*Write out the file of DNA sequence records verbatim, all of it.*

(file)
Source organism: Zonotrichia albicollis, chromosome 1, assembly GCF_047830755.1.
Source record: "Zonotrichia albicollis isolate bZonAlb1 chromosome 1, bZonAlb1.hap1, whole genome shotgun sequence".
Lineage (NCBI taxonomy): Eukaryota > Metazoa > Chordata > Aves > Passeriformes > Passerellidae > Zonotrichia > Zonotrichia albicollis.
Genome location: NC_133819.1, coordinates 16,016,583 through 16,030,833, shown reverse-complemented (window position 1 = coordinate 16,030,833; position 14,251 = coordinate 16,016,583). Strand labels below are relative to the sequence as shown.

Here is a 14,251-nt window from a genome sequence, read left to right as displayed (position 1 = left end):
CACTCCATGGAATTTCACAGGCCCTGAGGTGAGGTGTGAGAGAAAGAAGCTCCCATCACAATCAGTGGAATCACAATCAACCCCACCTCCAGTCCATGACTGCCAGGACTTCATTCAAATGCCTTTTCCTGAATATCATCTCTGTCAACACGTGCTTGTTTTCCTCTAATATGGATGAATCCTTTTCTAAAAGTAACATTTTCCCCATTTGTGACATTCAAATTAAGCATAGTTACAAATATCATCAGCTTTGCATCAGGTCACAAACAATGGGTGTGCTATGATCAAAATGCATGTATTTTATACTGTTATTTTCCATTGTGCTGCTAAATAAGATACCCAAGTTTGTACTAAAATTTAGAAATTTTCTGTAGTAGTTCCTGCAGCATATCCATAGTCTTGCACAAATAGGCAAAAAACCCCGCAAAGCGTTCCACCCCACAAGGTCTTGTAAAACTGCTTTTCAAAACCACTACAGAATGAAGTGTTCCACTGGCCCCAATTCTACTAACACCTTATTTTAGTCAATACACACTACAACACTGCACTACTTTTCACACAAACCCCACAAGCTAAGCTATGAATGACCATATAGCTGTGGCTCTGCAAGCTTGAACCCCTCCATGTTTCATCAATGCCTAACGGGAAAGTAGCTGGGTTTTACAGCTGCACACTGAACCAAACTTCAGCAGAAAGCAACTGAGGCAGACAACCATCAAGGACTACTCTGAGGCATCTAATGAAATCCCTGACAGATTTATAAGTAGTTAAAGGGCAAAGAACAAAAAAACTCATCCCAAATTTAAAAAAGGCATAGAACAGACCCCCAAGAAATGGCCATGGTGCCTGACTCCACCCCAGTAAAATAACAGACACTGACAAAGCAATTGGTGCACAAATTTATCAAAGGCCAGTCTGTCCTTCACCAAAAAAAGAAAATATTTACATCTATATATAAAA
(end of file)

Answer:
Source organism: Zonotrichia albicollis, chromosome 1, assembly GCF_047830755.1.
Source record: "Zonotrichia albicollis isolate bZonAlb1 chromosome 1, bZonAlb1.hap1, whole genome shotgun sequence".
Lineage (NCBI taxonomy): Eukaryota > Metazoa > Chordata > Aves > Passeriformes > Passerellidae > Zonotrichia > Zonotrichia albicollis.
Genome location: NC_133819.1, coordinates 16,016,583 through 16,030,833, shown reverse-complemented (window position 1 = coordinate 16,030,833; position 14,251 = coordinate 16,016,583). Strand labels below are relative to the sequence as shown.

Here is a 14,251-nt window from a genome sequence, read left to right as displayed (position 1 = left end):
CACTCCATGGAATTTCACAGGCCCTGAGGTGAGGTGTGAGAGAAAGAAGCTCCCATCACAATCAGTGGAATCACAATCAACCCCACCTCCAGTCCATGACTGCCAGGACTTCATTCAAATGCCTTTTCCTGAATATCATCTCTGTCAACACGTGCTTGTTTTCCTCTAATATGGATGAATCCTTTTCTAAAAGTAACATTTTCCCCATTTGTGACATTCAAATTAAGCATAGTTACAAATATCATCAGCTTTGCATCAGGTCACAAACAATGGGTGTGCTATGATCAAAATGCATGTATTTTATACTGTTATTTTCCATTGTGCTGCTAAATAAGATACCCAAGTTTGTACTAAAATTTAGAAATTTTCTGTAGTAGTTCCTGCAGCATATCCATAGTCTTGCACAAATAGGCAAAAAACCCCGCAAAGCGTTCCACCCCACAAGGTCTTGTAAAACTGCTTTTCAAAACCACTACAGAATGAAGTGTTCCACTGGCCCCAATTCTACTAACACCTTATTTTAGTCAATACACACTACAACACTGCACTACTTTTCACACAAACCCCACAAGCTAAGCTATGAATGACCATATAGCTGTGGCTCTGCAAGCTTGAACCCCTCCATGTTTCATCAATGCCTAACGGGAAAGTAGCTGGGTTTTACAGCTGCACACTGAACCAAACTTCAGCAGAAAGCAACTGAGGCAGACAACCATCAAGGACTACTCTGAGGCATCTAATGAAATCCCTGACAGATTTATAAGTAGTTAAAGGGCAAAGAACAAAAAAACTCATCCCAAATTTAAAAAAGGCATAGAACAGACCCCCAAGAAATGGCCATGGTGCCTGACTCCACCCCAGTAAAATAACAGACACTGACAAAGCAATTGGTGCACAAATTTATCAAAGGCCAGTCTGTCCTTCACCAAAAAAAGAAAATATTTACATCTATATATAAAA